Boy Scouts Grants Entry to Girls

Corey Ocasio, Writer

In the wake of being established as one of the most prominent youth groups in the country for over a century, The Boy Scouts of America rescinded their policy of only accepting young males and is now broadening their inclusiveness by officially allowing girls to become members through a decision reached on Wednesday Oct. 11.


This is not the first time that the organization has dealt with controversy. In the past they have experienced backlash from people for not admitting gay scouts and have even dealt with cases of excluding members who practiced different beliefs.


English teacher Mrs. Ordway, who once considered letting her daughter join the Girl Scouts, shares her opinion on how the new change can redeem mistakes the group has made in the past and improve their purpose.


“Considering the past controversies that the Boy Scouts have been involved with shows that perhaps the program is evolving if they’re willing to let girls come in,” Ordway said. “I truly believe that they will continue to seek how to evolve to better meet the needs of kids today.”


Since finalizing their decision, numerous people, including the Girl Scouts of America, have opposed it saying that it will do more harm than good by posing a threat to traditional values.


“Girl Scouts is the best girl leadership organization in the world, created with and for girls,” the organization wrote in a post from their blog on “We believe strongly in the importance of the all-girl, girl-led, and girl-friendly environment that Girl Scouts provides, which creates a free space for girls to learn and thrive.”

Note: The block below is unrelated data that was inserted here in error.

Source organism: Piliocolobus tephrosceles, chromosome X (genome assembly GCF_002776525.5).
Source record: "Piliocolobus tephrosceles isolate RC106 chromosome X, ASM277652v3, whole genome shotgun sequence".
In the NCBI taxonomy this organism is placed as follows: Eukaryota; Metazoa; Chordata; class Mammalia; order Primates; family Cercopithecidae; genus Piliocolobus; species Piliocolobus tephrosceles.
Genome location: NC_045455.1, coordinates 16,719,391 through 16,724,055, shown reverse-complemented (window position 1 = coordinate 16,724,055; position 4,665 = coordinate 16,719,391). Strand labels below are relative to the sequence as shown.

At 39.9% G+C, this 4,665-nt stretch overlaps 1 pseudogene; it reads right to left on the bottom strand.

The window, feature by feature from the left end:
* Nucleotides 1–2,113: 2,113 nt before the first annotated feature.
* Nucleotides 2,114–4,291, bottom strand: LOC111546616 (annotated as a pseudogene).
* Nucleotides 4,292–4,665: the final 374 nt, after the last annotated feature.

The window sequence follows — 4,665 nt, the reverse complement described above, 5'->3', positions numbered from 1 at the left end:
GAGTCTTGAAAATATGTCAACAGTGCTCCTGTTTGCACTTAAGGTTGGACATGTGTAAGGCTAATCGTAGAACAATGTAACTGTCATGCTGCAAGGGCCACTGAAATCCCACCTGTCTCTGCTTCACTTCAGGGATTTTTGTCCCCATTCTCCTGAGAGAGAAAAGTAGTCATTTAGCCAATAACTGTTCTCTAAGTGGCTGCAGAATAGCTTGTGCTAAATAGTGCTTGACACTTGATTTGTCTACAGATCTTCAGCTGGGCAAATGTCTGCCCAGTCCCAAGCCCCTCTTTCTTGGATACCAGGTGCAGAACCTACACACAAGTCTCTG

Yet, a handful of students and teachers of Downey High instead believe that the decision will help to ensure that all girls are treated equally and have the same opportunities as their male counterparts.


“I think their decision is a step in the right direction towards promoting equality and acceptance,” Angelene Arias, 12, who is a proud supporter of gender equality, said. “No one should be excluded from joining a club just because they’re different.”


Mrs. Ramirez, another English teacher who is also involved with the Girl Scouts, highlights the potential effectiveness of this new policy.


“I think it’s a great idea. I like that it’s becoming more inclusive and that they’re allowing girls to participate,” Ramirez said, “especially because being an Eagle Scout is such a high honor and I don’t really know if there is a prestigious award like that for the girls.”


Beginning in 2018, young girls will be able to gain membership into Cub Scout units of The Boy Scouts of America.  The new decision has been made following the requests from families that have allegedly been pushing for a change in policy for years.